That’s when the fun began. Minty green paint inside and out, pink shutters with flower pot cut-outs, gingerbread trim, vintage linens, and repurposed treasures galore transformed the simple structure into a fairytale cottage. To decorate the inside, Barbara hit local flea markets and thrift stores, determined to repurpose as much as possible. She stenciled the floor, wallpapered the upper reaches, and even installed a chandelier. Her antique tin ceiling was a Habitat for Humanity ReStore find, and a galvanized tin and maple potting bench was rescued from a school cafeteria.
“Originally all I planned to do was paint the inside and put up some shelves,” Barbara said. “But we covered the walls in beaded board and installed fluted window trim, and it sort of snowballed from there. We found an old galvanized cooler. James drilled a hole, attached a drain and a brass showerhead we found at a landfill, and made it into a sink.” They installed wiring and plumbing to bring electricity and running water, and even put in a picket fence and a little wooden bridge.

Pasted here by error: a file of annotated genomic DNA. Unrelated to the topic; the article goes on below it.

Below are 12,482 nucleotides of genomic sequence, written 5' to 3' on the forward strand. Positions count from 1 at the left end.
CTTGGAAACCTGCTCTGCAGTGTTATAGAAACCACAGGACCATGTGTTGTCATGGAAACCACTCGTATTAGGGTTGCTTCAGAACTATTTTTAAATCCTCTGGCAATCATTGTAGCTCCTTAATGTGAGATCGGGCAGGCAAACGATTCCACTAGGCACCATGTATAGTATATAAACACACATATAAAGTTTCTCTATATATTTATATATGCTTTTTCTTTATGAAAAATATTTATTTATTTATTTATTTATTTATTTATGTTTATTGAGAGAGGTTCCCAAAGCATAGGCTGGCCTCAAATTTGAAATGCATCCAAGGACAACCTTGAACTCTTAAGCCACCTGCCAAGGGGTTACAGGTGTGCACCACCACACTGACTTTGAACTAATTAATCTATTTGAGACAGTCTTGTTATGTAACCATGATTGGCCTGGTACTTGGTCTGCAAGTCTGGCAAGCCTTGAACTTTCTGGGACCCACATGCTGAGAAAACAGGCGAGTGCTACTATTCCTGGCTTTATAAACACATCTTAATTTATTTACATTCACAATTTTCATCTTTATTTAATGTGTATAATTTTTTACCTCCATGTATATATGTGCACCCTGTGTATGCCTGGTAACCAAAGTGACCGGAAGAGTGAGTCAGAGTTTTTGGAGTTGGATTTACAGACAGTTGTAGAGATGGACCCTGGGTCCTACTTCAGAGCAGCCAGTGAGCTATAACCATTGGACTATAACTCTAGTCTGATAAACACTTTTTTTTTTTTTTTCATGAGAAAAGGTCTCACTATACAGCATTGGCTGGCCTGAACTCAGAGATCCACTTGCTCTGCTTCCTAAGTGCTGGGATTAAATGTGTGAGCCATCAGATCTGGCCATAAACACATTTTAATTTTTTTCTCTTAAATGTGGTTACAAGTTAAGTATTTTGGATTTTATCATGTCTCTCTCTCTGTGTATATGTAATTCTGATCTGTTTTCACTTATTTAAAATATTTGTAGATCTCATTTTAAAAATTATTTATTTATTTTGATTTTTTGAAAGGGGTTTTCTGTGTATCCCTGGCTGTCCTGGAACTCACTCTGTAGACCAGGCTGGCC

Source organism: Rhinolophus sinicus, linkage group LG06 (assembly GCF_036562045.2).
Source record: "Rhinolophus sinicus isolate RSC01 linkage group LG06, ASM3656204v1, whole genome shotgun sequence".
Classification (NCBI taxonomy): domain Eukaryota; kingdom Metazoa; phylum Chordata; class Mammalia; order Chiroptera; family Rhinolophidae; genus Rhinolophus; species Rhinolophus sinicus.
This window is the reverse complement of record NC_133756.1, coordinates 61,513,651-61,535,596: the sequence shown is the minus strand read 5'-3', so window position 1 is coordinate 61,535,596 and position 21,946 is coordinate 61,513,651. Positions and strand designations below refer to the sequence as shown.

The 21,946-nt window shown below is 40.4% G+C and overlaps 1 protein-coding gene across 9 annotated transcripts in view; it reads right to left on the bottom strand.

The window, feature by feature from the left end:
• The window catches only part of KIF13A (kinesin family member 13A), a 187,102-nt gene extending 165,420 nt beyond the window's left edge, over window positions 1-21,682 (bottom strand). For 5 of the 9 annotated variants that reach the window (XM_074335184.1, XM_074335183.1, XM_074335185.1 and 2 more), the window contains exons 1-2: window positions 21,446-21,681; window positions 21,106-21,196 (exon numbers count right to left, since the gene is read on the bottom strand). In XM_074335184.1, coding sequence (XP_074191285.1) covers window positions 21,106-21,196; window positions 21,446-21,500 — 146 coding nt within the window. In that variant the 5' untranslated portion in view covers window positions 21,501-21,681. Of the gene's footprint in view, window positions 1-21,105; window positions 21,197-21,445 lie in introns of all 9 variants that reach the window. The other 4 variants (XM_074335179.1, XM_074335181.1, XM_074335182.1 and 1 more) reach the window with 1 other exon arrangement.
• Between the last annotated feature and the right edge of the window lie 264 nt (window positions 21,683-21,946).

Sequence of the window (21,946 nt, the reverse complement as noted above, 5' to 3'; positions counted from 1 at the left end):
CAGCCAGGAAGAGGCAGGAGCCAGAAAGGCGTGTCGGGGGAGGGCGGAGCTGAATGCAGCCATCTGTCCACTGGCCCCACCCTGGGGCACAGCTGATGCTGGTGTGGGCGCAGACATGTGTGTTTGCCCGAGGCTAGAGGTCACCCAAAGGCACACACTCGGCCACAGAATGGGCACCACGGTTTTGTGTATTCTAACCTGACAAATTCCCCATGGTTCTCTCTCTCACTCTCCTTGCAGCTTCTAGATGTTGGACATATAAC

By the time all was said and done, the well was enclosed in a Little Tikes playhouse painted to match the she shed and positioned next door. Barbara entered her finished product in the Mother Earth News Great Garden Sheds Showoff where it won first place in the Most Colorful/Decorative Garden Shed category. And it’s even featured in the newly published She Sheds: A Treasure Trove of Women’s Creative Spaces (Simon & Schuster, 2016).
Other resourceful women across the country have turned abandoned playhouses into yoga studios, garden sheds into hang-out spaces for girlfriends, and prefabbed mini cottages into writing nooks or ceramic studios. Each she shed is as unique as the woman inhabiting it. Some are bare bones. Some are over-the-top elegant. Others are playful and whimsical. Some have been custom built, others are pre-fabricated. But all are a sanctuary in the convenience of the backyard, where Mama can get centered and return to the demands of the house refreshed and renewed. Because—as Tara and Barbara can attest—when Mama’s happy, everybody’s happy.
By Mimi Greenwood Knight